When organising a work Christmas party, employers face a long checklist of things to consider including venue choice, catering, drinks, music, entertainment, decorations and transportation. Amid these considerations, it’s crucial not to overlook the added responsibility of staff behaviour.
Vicarious liability is one of the most important concerns for organisations planning their annual festive gathering. Under this rule of law, employers may be held accountable for the actions of their employees during work-related events, even if they occur outside of regular working hours and away from the workplace. In the eyes of the law, the Christmas party will be deemed “in the course of employment”, and as such, employers will shoulder the responsibility for their employees’ conduct.
Despite its seemingly unfair nature, employers can be held liable for any acts of discrimination, harassment, or victimisation committed by their employees, regardless of whether the employer was aware or approved of the action or comment constituting harassment. An illustrative case is an incident between Mr Major and Mr Bellman at Northampton Recruitment Ltd’s Christmas party in December 2011.
Bellman v Northampton Recruitment Ltd
Northampton Recruitment Ltd held a work Christmas party for its staff at a golf club. Following this, some of the guests went to a hotel bar. Mr Major, the Managing Director of Northampton Recruitment Ltd, and Mr Bellman, a sales manager, were amongst the group.
One of the topics of conversation was about a new hire. Mr Major lost his temper and lectured the group, explaining that he was the owner, made the decisions and paid their wages. When challenged in a non-aggressive way by Mr Bellman, Mr Major swore at him and punched him twice. This resulted in Mr Bellman suffering from traumatic brain damage.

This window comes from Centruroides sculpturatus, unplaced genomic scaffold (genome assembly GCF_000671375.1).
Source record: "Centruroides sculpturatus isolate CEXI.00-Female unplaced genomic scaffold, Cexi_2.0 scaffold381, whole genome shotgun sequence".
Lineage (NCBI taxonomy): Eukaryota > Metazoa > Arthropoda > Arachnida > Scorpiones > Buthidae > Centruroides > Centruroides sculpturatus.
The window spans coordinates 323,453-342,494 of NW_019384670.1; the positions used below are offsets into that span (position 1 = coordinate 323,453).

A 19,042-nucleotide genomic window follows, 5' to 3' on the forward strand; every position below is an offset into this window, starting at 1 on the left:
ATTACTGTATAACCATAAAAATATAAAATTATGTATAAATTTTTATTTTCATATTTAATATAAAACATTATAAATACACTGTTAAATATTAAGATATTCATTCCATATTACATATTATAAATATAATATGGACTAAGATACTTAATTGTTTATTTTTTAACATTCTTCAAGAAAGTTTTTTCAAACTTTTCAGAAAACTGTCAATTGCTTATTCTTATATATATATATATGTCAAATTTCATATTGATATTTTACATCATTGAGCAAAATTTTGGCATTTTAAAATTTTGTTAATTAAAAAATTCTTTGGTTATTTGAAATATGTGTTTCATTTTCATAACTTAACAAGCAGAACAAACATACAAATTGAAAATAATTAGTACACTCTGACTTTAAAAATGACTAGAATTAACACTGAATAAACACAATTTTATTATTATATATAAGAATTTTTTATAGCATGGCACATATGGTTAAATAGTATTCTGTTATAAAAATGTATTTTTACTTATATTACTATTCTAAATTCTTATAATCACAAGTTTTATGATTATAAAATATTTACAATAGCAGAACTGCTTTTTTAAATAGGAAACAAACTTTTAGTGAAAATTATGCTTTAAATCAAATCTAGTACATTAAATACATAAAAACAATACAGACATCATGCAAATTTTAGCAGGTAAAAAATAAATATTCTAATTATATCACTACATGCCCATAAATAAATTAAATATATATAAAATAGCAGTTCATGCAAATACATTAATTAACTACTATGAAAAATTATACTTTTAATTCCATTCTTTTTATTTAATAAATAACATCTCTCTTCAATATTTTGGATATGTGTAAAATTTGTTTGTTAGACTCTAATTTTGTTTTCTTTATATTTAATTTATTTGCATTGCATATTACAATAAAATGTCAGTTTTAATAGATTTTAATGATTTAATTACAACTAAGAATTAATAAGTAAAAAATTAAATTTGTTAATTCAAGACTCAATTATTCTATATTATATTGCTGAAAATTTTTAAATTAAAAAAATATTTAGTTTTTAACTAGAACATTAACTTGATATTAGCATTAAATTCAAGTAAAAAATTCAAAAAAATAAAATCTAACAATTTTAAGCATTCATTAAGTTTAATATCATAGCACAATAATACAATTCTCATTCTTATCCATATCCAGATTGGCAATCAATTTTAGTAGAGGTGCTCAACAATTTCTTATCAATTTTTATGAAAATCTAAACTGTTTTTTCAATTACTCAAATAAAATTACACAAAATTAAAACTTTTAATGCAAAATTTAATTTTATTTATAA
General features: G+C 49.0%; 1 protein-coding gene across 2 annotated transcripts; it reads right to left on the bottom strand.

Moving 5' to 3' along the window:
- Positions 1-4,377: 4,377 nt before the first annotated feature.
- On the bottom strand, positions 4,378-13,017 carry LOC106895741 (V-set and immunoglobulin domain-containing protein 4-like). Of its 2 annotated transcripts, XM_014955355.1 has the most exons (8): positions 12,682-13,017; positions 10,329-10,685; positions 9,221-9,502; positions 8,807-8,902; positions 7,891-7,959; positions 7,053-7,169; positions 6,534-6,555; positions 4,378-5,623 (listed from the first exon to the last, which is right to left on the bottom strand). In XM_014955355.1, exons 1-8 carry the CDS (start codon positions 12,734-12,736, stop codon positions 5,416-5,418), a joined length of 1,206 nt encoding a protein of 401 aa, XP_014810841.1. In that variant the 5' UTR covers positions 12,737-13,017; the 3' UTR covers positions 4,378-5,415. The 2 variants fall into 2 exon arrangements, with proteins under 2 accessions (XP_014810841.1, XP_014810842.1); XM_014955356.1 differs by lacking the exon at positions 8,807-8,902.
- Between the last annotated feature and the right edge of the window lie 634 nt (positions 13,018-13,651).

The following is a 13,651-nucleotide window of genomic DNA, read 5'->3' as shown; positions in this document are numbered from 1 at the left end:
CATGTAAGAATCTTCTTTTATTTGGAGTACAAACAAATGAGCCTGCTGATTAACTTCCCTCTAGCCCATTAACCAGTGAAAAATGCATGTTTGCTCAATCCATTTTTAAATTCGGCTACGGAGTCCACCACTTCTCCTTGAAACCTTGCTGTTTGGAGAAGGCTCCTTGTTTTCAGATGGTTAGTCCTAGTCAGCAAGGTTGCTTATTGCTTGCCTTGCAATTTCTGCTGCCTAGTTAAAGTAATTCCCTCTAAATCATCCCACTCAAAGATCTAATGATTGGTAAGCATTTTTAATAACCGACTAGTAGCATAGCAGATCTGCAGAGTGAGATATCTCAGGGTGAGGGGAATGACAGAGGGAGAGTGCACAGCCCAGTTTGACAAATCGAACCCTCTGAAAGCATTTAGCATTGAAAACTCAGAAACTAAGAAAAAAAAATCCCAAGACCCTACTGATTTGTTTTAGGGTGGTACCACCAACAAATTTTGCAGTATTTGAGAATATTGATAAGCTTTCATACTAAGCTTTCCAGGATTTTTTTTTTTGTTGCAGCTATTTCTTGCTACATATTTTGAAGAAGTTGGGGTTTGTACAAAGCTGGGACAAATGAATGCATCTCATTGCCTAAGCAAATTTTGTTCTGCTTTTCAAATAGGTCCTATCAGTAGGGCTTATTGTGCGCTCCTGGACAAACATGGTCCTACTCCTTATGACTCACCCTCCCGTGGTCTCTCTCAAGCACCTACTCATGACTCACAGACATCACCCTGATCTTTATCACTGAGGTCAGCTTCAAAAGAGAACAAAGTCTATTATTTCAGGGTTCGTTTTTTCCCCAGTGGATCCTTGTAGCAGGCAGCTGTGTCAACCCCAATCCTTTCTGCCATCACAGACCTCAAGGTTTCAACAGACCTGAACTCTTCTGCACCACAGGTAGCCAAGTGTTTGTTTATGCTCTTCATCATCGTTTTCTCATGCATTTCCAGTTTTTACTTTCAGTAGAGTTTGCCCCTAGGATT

Mr Bellman proceeded to make a claim for damages, arguing that the Northampton Recruitment Ltd was vicariously liable for Mr Major’s conduct. While the High Court initially ruled that the agency was not vicariously liable for the Managing Director’s assault on Mr Bellman, because it considered that the drinks at the hotel were not planned and had occurred at a different location to the party’s venue, the Court of Appeal adopted a different perspective.
The Court of Appeal Ruling
The Court of Appeal followed the Supreme Court judgment in Mohamud v W M Morrison Supermarkets PLC, which set out the following test:
- What are the “field of activities” entrusted by the employer to the employee?
- Is there enough of a connection between the “field of activities” and the wrongful conduct to make it right for the employer to be held vicariously liable?
The Court of Appeal noted that “the unscheduled drinking session was not a seamless extension of the Christmas party… The venue had changed, there was a temporal gap between party and drinks, albeit relatively short, and attendance at the drinking session was voluntary. However, it seems to me that the drinking session must be seen against the background or in the context of the evening’s events… The drinks occurred on the same evening as the work event which had been paid for and orchestrated by Mr Major on behalf of Northampton Recruitment Ltd. Mr Major had already been fulfilling his managerial duties for a large part of the evening. Having orchestrated the party, he organised and paid for the taxis to the hotel and continued to provide drinks which were to be paid for by Northampton Recruitment Ltd”.
The Court concluded: “In summary, it seems to me that given the whole context, and despite the time and place at which the assault occurred, Mr Major’s position of seniority persisted and was a significant factor. He was in a dominant position and had a supervisory role which enabled him to assert his authority over the staff who were present…”
Therefore, in this case, it deemed that there was sufficient connection between Mr Major’s field of activities and the assault to hold Northampton Recruitment Ltd vicariously liable.
Lord Justice Irwin made sure to highlight that the facts of this case were unusual and such cases are likely to be rare.
This ruling serves as a reminder to employers that they can be held accountable for their employees’ behaviour at work events, contrary to common misconception.